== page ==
9     evidence from the experts, which I saw myself, was that the shooters

10     stood in a particular area, fired at the victims, and the rounds ejected

11     in a specific area which was either into the grave or collected up when

12     the grave was made or when the grave was robbed.

13        Q.   In the graves and just by the graves, did you find any shell

14     casings?  In the graves, too, casings of a large calibre?

15        A.   We predominantly found 762 -- 7.62 rounds.  We found some shotgun

16     pellets.  We found some small-arms rounds.  We found one shell case

17     associated with a body at Nova Kasaba 99.  We found parts of grenades,

18     and we found what I believe was a part of a rocket propelled grenade

19     within the various graves.

20        Q.   How do you explain the fact that there were cases of

21     large-calibre shells in those graves?  Who targeted those sites?  How did

22     you draw the conclusion that this was a firing position, that there was a

23     fire position from which large-calibre weapons were used to open fire?

24        A.   Your Honours, there was one shell case from an

25     anti-aircraft-style weapon found associated with one body in a shallow

Page 25889

 1     grave which we assumed was a gun emplacement.  It was the only incident

 2     that I can recall of that.

 3             The other shell cases, and I physically saw evidence, and I'm

 4     aware after having fired the same sort of weapon, that an AK-47 will

 5     eject in a certain direction.  It will eject to the left of the weapon

 6     and the shells will normally land in that direction.  When you examine

 7     where the shell cases were found, they indicated the shooters were

 8     standing in a particular location.  Those shell cases were generally

 9     ejected to a certain area, and then we would find shell cases amongst the

10     bodies within the grave, in the clothing, within the fill of the grave,

11     perhaps pushed into the grave by heavy machinery, and then transported

12     from one site, the primary grave or execution point, to the secondary

13     grave.

14        Q.   Sir --

15             JUDGE KWON:  Mr. Karadzic --

16             THE ACCUSED: [Interpretation] My last question.

17             MR. KARADZIC: [Interpretation]

18        Q.   In the forensic summary, May 2000, page 67, it says that 1.031

19     shell cases were found, and in many places there were tens -- there was a

20     ten or a dozen of them.  You found more shell cases than bullets.  You

21     found 90 bullet cartridges but you found more shell cases.  So my claim

22     is that this wasn't properly investigated and that fire was opened from

23     large-calibre weapons from those positions and trenches were then used in

24     order to bury bodies.

25        A.   The shell cases referred to, Your Honours, were predominantly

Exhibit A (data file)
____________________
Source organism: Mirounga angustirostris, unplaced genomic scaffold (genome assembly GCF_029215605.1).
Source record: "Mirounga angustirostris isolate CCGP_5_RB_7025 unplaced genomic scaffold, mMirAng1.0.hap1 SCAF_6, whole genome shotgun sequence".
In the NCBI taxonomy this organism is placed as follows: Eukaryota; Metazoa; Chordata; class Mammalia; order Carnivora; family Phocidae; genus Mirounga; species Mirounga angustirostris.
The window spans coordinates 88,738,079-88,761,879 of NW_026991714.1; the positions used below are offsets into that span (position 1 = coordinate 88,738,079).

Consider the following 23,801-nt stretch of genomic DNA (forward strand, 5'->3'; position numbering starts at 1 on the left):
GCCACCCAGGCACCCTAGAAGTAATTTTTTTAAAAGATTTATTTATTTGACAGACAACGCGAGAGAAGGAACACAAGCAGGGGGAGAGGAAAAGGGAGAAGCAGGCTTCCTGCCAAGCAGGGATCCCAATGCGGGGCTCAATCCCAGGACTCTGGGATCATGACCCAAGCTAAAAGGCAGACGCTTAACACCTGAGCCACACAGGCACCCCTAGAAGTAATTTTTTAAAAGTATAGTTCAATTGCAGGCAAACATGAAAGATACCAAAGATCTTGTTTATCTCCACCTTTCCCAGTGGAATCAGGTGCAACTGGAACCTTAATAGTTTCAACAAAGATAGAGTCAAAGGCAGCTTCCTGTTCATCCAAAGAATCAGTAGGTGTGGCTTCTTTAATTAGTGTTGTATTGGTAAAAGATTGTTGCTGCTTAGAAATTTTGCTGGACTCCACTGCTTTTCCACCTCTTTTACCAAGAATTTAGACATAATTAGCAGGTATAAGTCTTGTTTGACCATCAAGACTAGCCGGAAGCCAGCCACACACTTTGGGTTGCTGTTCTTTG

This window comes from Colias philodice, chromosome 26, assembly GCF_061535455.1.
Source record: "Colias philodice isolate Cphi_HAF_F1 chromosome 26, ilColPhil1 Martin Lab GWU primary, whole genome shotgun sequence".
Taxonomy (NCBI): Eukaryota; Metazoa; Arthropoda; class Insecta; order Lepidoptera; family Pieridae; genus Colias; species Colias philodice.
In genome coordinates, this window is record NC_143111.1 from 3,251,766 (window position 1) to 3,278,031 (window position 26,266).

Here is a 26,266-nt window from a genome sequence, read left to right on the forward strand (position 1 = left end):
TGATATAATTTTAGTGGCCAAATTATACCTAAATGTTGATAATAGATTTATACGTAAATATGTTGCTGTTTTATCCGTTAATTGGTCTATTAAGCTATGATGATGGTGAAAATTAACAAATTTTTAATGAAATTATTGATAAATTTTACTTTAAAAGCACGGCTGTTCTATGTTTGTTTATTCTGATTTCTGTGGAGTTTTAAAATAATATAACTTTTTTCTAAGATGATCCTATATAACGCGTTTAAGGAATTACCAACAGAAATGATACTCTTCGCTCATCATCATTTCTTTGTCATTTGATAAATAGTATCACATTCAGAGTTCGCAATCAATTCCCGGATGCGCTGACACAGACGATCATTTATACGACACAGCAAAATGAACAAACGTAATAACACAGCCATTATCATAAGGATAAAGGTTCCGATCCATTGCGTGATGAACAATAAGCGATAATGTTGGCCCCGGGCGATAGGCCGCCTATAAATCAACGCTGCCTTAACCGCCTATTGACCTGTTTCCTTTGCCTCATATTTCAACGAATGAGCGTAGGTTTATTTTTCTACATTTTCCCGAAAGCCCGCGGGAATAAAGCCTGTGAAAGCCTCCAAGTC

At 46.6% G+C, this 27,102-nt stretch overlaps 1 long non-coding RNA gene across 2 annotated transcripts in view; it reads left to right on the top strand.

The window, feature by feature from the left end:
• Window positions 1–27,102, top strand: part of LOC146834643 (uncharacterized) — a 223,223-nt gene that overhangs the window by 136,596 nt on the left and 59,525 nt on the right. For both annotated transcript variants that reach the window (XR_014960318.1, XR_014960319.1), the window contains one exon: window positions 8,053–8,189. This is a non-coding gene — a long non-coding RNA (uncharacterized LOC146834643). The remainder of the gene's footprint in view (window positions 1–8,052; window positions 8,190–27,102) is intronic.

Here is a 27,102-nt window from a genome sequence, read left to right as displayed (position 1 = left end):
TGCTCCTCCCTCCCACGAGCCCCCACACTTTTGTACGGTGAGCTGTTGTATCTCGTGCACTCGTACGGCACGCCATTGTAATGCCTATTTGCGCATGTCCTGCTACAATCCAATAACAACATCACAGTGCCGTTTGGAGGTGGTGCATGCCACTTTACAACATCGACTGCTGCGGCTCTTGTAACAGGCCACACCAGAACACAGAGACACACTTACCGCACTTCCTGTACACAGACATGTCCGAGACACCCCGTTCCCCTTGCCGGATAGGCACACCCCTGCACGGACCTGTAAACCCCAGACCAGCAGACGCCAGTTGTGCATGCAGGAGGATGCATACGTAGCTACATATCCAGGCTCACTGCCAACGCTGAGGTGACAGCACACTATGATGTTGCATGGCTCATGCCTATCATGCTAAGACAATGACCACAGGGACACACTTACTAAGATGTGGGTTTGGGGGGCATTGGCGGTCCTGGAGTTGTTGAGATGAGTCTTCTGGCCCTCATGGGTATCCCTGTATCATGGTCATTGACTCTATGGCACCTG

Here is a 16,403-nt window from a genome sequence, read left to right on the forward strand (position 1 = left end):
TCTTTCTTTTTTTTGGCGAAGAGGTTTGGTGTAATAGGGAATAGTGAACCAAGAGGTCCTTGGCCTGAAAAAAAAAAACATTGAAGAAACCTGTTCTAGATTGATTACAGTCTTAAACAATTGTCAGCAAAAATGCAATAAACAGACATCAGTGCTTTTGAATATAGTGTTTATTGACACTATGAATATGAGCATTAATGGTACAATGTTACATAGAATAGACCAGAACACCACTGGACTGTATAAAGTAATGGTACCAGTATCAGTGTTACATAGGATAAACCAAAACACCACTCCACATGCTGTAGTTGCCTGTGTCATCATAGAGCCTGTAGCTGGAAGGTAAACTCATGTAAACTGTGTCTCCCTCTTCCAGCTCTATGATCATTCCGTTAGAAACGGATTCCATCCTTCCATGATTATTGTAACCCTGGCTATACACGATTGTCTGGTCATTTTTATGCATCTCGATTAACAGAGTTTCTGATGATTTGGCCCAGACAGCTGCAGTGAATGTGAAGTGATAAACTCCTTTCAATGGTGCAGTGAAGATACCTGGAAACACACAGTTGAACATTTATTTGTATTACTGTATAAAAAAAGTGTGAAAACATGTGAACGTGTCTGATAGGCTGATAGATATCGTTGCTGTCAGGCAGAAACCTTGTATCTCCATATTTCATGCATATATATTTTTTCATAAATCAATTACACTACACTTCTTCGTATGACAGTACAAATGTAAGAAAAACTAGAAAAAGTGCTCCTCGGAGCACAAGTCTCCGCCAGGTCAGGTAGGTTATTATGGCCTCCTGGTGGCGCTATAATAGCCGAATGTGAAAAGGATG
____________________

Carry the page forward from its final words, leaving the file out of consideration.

Page 25890

 1     7.62 rounds.  They were small shell cases.  It's probably the case that a

 2     shell case could be a large shell case from an anti-aircraft or tank or

 3     similar.  That's not what we found.  That's not what I was describing.

 4     And again, briefly, the archaeologists would establish that it was a

 5     rectangular grave with a lamp built by a heavy machine.  It was not a

 6     fighting trench.  That would be very clear.  I did not see or read or

 7     talk to anyone who indicated that they were defensive trenches in any

 8     way.

 9        Q.   Are you saying that an ordinary bullet cartridge --

10             JUDGE KWON:  We have a stop, otherwise you cannot enter the

11     facility.

12             If absolutely necessary, we can continue, but I am wondering

13     about the quality -- by the line of questioning.  I think you exhausted

14     the topic.

15             Do you have re-examination, Mr. Mitchell?

16             MR. MITCHELL:  I'd like five minutes, but I don't want to be the

17     difference between keeping the witness here overnight.  So --

18             JUDGE KWON:  We need to stop here.  We can't go -- given the

19     Dutch transportation.

20             MR. MITCHELL:  If we need to finish here, then I have nothing

21     further.

22             JUDGE KWON:  Or we can continue tomorrow morning for ten minutes.

23             MR. MITCHELL:  No.  I'll have nothing.

24             JUDGE KWON:  Did you mean to put last question?  But I think

25     you -- we need to stop.

Page 25891

 1             MR. KARADZIC: [Interpretation]

 2        Q.   I was only asking why bullet cartridges were being described as

 3     shell cases.

 4        A.   Your Honours, ballistics expert perhaps would use a different

 5     term.  A shell case can refer to a small round, it can refer to a big

 6     round.  It's the casing left over.  The bullet is the head.  The casing

 7     would hold the ammunition, the explosive.  It is still correct to call it

 8     a shell casing, a bullet shell casing.

 9             THE ACCUSED: [Interpretation] Thank you, Your Excellency.

10             JUDGE KWON:  Thank you all, and in particular, thank you,

11     Mr. Manning.

12             Am I being heard?

13             MR. ROBINSON:  Can I just offer a special thank to

14     Judge Lattanzi, who has had a particularly long day.

15             JUDGE KWON:  Thank you, Mr. Manning, for your coming to The Hague

16     to give your evidence, and I thank all the staff for their kind

17     indulgence.

18             THE WITNESS:  Thank you, Your Honours.

19             JUDGE KWON:  We will resume tomorrow morning at 9.00.

20                           [The witness withdrew]

21                           --- Whereupon the hearing adjourned at 7.36 p.m.,

22                           to be reconvened on Wednesday, the 7th day

23                           of March, 2012, at 9.00 a.m.